Skip to main content

MLB Playoffs: Why there is nothing wrong with the current format

Last week I set out to discover which team in the MLB Playoffs had the easiest route to the World Series with the intention of coming to an actual conclusion and anointing one team with the clearest path to a title.

As I looked at the statistics, injuries and how teams had fared against one another throughout the season, it became clear that there was no “easy path.” October baseball is tough. Just because a team was good in the regular season doesn’t mean they’ll waltz right up to the World Series.

On Monday morning there was a lot of discourse about the MLB playoff format on social media–and not just by disgruntled fans that were shocked to have seen Ranger Suarez and the Philadelphia Phillies beat Spencer Strider and the mighty Atlanta Braves. National columnists were joining the discourse, too.

Atlanta won the World Series in 2021, lost to the Phillies in the 2022 NLDS, and at the time of “the discourse” had dropped the first game of a five game series to the Phillies in 2023. That seems to be what’s making everyone question the playoff format, since the Braves won the World Series before the permanent addition of more playoff teams, which leads to a longer layoff for the top two teams in each league that won their divisions. The layoff in question: One day.

The 2021 season ended on October 3 with the NL Wild Card Game on October 6. The first game of the NLDS was October 8. That’s four off days in between the end of the season and the time that the Giants and Dodgers faced off, with the Dodgers having played in the Wild Card Game. This season ended on October 1 with Wild Card games beginning on October 3, and the first game of the DS being October 7. That’s a five day layoff for the division winners.

As we can all remember (or look up), the Braves were not the best team in 2021. They were actually the worst team to make it into the playoffs that year at 88-73, which was fewer wins than two teams in the American League that missed the postseason altogether. The team with the best record in baseball that year, the 107-win San Francisco Giants, lost in the NLDS to the 106-win Los Angeles Dodgers. Meanwhile, in the other NLDS matchup, the Braves took on the 95-win Brewers.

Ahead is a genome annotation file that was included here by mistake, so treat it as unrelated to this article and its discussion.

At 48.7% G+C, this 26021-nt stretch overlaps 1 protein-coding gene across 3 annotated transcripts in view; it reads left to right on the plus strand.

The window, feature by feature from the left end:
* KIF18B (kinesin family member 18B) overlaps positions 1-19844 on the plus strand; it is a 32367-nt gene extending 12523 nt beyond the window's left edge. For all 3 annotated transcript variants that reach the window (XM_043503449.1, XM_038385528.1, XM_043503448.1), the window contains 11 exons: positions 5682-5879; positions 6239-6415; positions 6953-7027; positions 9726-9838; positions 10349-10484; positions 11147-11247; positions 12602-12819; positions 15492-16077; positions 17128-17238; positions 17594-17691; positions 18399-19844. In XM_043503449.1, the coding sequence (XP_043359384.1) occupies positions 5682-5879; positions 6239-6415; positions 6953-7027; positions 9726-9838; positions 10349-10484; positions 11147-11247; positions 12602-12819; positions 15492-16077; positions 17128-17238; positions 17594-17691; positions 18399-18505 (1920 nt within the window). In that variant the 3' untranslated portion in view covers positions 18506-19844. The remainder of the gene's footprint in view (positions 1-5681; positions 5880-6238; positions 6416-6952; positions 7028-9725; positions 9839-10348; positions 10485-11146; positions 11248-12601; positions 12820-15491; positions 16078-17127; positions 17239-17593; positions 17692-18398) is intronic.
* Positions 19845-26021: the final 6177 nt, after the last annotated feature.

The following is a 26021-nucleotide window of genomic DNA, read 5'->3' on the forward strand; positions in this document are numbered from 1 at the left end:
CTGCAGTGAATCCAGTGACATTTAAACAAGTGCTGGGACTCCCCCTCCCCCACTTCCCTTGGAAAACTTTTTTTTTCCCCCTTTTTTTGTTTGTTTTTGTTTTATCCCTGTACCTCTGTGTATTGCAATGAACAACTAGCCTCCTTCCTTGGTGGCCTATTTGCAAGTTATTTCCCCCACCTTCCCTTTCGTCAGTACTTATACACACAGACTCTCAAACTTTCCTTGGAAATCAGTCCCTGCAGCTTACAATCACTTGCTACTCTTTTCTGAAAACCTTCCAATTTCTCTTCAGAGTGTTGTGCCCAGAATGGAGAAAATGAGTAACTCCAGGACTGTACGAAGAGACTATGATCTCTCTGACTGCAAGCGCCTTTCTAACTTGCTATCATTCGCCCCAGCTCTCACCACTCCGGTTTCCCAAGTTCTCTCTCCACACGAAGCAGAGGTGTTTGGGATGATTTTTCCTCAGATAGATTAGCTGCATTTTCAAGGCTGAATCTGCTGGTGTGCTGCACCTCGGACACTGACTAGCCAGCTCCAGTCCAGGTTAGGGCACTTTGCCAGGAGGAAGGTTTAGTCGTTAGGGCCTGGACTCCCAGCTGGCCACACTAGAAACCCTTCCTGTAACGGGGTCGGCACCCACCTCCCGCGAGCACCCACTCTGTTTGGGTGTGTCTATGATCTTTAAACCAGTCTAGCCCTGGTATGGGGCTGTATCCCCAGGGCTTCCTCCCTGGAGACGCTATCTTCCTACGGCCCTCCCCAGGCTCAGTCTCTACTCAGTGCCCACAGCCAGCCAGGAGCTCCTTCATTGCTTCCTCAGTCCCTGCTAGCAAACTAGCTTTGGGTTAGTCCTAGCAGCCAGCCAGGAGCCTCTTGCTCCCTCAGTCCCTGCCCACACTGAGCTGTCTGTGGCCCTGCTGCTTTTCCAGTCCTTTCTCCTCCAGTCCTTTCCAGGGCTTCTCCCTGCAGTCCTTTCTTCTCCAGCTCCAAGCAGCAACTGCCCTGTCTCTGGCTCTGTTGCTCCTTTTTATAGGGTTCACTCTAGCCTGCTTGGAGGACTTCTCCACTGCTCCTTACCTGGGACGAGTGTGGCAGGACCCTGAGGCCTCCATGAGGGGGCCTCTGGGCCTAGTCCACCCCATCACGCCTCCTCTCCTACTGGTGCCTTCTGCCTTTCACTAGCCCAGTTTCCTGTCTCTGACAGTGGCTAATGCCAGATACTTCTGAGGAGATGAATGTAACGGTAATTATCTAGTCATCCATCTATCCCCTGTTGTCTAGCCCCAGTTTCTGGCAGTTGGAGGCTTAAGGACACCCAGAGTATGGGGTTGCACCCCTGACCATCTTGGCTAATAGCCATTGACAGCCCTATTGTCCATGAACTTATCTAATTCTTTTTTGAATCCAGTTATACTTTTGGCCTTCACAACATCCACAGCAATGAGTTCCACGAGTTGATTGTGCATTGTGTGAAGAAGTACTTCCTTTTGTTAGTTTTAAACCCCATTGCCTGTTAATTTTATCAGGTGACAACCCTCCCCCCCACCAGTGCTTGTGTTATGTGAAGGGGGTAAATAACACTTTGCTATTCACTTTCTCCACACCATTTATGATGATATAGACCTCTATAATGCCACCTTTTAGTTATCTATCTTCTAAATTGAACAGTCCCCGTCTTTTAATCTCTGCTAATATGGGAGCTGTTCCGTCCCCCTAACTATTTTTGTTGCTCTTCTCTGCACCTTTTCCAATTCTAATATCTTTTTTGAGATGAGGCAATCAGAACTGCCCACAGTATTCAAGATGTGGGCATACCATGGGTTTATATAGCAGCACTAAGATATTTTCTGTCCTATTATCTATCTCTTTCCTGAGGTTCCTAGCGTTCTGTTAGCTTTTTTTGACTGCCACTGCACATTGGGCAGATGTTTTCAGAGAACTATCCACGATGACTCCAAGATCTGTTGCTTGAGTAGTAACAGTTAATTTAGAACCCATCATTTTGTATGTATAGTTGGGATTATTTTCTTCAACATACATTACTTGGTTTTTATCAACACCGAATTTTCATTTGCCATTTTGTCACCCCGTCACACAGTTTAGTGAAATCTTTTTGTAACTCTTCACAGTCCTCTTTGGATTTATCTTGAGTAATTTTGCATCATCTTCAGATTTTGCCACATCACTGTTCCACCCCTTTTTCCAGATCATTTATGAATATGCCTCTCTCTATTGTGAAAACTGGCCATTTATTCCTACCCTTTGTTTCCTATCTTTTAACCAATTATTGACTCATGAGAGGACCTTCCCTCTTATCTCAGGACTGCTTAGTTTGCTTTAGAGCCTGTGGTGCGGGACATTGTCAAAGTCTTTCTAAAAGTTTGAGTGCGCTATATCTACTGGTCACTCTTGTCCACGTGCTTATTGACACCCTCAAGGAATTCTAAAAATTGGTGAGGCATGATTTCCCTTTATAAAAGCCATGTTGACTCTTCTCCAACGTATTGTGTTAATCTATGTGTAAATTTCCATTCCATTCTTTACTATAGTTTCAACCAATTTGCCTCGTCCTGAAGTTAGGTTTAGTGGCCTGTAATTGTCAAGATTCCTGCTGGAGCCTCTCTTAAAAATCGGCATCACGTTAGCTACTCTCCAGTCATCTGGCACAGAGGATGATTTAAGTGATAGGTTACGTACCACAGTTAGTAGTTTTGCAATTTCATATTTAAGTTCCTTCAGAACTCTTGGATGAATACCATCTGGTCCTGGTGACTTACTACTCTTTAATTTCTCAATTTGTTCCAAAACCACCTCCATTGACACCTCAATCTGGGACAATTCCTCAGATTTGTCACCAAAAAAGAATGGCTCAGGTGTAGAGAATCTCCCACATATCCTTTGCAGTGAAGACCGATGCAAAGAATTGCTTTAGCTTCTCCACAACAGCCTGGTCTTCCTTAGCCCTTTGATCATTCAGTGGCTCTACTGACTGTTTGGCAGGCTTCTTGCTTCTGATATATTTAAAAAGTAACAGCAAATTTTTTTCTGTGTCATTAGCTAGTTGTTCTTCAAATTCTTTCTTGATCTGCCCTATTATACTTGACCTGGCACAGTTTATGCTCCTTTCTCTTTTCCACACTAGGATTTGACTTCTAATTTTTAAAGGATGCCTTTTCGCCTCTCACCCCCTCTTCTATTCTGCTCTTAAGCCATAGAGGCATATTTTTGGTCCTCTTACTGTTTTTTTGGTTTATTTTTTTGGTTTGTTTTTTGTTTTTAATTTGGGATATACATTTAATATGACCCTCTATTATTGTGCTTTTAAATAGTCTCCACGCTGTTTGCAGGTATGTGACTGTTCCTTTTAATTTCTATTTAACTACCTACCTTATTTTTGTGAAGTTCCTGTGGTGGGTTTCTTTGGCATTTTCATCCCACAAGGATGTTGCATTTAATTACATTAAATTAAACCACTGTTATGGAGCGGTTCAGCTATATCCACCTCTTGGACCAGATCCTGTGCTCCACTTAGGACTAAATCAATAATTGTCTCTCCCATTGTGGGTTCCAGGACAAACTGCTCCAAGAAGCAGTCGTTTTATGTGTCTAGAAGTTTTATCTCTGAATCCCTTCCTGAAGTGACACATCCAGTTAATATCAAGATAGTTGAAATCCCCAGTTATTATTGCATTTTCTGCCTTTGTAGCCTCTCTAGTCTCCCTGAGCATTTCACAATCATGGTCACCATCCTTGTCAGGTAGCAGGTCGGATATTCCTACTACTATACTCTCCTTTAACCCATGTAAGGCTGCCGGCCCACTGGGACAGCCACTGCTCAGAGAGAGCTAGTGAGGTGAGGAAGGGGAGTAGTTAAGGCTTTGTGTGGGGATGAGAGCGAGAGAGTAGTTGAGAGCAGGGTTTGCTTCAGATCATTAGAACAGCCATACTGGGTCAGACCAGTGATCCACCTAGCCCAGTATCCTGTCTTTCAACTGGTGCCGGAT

Every team in the postseason has big question marks surrounding them. Last week in previewing the MLB playoffs, I wrote, “…that’s the beauty of the MLB Playoffs–the best team doesn’t always win. It’s also why the playoffs can be so frustrating. The only certainty this season is that there is uncertainty with every single team. Expect upsets.”

Any team can beat any other team in a short series. Atlanta lost series to both the Oakland A’s (50-112) and Chicago White Sox (61-101) this season. The loss to Chicago was in Atlanta, too. That’s just baseball. The A’s were also the only team to sweep the Houston Astros in 2022, and Houston went on to win the World Series.

Crowning a World Series winner at the end of the season is less about finding out which team was the best that season and more about entertainment and TV dollars for the league. If we wanted to find out which team was best, we’d go back to the way it was originally, where the top team in each league goes straight to the World Series. With each new postseason round more variables are introduced, and that is part of the fun of October.

Related: MLB Playoffs schedule and game-by-game results

Different eras of baseball in the MLB Playoffs

MLB: NLDS-Philadelphia Phillies at Atlanta Braves
Brett Davis-USA TODAY Sports

From 1903-1968, the top two teams went straight to the World Series. Picking a random year, the 1955 Cleveland team finished three games behind the New York Yankees, but they also went 13-8 against the Bombers during the regular season. Feels like there should have been a playoff series to determine which team deserved to go to the World Series, no? This problem would be fixed with the next iteration.

In 1969 baseball introduced the League Championship Series (LCS) in the MLB Playoffs where the top team in the East and West in each league would face off against each other. This lasted as the playoff format until 1993 after the 103-win Giants missed the postseason because they finished one game behind the Atlanta Braves in the West, even though San Francisco had the second-best record in baseball. The CS started as a five-game series and increased to a best-of-seven games in 1995.

Starting in 1995, we got the expanded playoff system, which included the Division Series and a wild card team. This exploded the playoff field from four teams to eight and saw the Yankees most recent dynasty. Fun fact: Of the four World Series titles New York won in five years, they only had the best record in baseball once (114 wins in 1998).